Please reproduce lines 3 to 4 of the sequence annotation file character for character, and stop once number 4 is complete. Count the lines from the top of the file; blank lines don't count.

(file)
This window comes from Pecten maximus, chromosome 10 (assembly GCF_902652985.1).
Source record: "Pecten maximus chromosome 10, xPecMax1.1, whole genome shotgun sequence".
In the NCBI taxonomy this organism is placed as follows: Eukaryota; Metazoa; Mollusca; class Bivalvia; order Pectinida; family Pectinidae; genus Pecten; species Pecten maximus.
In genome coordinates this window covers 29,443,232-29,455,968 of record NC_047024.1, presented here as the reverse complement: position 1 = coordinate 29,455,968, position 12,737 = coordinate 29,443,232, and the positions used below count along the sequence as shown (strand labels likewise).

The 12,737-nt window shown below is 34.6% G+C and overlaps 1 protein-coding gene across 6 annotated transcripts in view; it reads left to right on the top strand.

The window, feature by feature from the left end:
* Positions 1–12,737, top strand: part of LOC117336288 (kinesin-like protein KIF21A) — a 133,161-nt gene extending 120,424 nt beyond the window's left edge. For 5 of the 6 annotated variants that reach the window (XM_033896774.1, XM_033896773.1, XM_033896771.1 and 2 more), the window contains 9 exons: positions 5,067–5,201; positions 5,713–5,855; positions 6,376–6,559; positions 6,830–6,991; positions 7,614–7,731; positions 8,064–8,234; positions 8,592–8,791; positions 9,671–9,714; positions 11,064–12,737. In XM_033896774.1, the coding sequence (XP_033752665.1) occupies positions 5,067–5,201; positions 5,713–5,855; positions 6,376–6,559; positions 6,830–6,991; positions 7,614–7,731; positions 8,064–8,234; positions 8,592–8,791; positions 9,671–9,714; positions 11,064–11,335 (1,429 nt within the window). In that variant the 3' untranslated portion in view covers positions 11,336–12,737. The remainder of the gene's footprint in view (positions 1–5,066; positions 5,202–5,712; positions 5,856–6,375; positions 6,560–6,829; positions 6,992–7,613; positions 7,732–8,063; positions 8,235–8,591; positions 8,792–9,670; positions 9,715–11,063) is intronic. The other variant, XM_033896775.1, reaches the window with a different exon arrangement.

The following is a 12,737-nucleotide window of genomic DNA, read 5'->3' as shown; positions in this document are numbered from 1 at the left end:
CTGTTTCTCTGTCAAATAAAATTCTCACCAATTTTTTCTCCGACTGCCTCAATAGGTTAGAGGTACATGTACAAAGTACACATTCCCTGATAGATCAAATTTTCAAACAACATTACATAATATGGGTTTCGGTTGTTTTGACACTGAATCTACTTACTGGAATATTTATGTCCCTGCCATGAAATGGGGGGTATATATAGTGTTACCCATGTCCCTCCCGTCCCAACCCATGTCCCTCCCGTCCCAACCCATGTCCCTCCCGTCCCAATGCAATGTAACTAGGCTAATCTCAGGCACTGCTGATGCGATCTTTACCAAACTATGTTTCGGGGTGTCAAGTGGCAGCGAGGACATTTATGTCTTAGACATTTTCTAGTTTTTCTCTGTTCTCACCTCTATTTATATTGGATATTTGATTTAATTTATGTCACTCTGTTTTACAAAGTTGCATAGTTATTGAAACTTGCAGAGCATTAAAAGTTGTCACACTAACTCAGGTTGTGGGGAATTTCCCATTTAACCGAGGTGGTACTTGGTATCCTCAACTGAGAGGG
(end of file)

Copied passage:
In the NCBI taxonomy this organism is placed as follows: Eukaryota; Metazoa; Mollusca; class Bivalvia; order Pectinida; family Pectinidae; genus Pecten; species Pecten maximus.
In genome coordinates this window covers 29,443,232-29,455,968 of record NC_047024.1, presented here as the reverse complement: position 1 = coordinate 29,455,968, position 12,737 = coordinate 29,443,232, and the positions used below count along the sequence as shown (strand labels likewise).